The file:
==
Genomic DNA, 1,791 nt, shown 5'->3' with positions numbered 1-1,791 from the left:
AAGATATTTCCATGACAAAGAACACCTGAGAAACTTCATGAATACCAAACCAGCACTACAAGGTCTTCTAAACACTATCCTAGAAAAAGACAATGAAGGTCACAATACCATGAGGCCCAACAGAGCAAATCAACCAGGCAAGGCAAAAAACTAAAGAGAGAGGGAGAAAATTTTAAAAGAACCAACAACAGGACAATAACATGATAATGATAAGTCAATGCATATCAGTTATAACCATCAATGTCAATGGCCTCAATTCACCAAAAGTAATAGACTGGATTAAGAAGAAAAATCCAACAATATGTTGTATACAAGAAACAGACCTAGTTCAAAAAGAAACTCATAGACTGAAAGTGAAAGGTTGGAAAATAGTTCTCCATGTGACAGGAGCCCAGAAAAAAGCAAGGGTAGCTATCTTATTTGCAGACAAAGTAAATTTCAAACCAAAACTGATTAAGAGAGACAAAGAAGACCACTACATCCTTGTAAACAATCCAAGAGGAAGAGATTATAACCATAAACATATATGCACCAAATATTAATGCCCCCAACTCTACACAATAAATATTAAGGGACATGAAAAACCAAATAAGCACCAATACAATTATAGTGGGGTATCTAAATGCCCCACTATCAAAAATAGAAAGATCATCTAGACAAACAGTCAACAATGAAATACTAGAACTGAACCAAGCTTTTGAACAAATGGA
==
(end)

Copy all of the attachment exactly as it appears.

Genomic DNA, 1,791 nt, shown 5'->3' with positions numbered 1-1,791 from the left:
AAGATATTTCCATGACAAAGAACACCTGAGAAACTTCATGAATACCAAACCAGCACTACAAGGTCTTCTAAACACTATCCTAGAAAAAGACAATGAAGGTCACAATACCATGAGGCCCAACAGAGCAAATCAACCAGGCAAGGCAAAAAACTAAAGAGAGAGGGAGAAAATTTTAAAAGAACCAACAACAGGACAATAACATGATAATGATAAGTCAATGCATATCAGTTATAACCATCAATGTCAATGGCCTCAATTCACCAAAAGTAATAGACTGGATTAAGAAGAAAAATCCAACAATATGTTGTATACAAGAAACAGACCTAGTTCAAAAAGAAACTCATAGACTGAAAGTGAAAGGTTGGAAAATAGTTCTCCATGTGACAGGAGCCCAGAAAAAAGCAAGGGTAGCTATCTTATTTGCAGACAAAGTAAATTTCAAACCAAAACTGATTAAGAGAGACAAAGAAGACCACTACATCCTTGTAAACAATCCAAGAGGAAGAGATTATAACCATAAACATATATGCACCAAATATTAATGCCCCCAACTCTACACAATAAATATTAAGGGACATGAAAAACCAAATAAGCACCAATACAATTATAGTGGGGTATCTAAATGCCCCACTATCAAAAATAGAAAGATCATCTAGACAAACAGTCAACAATGAAATACTAGAACTGAACCAAGCTTTTGAACAAATGGA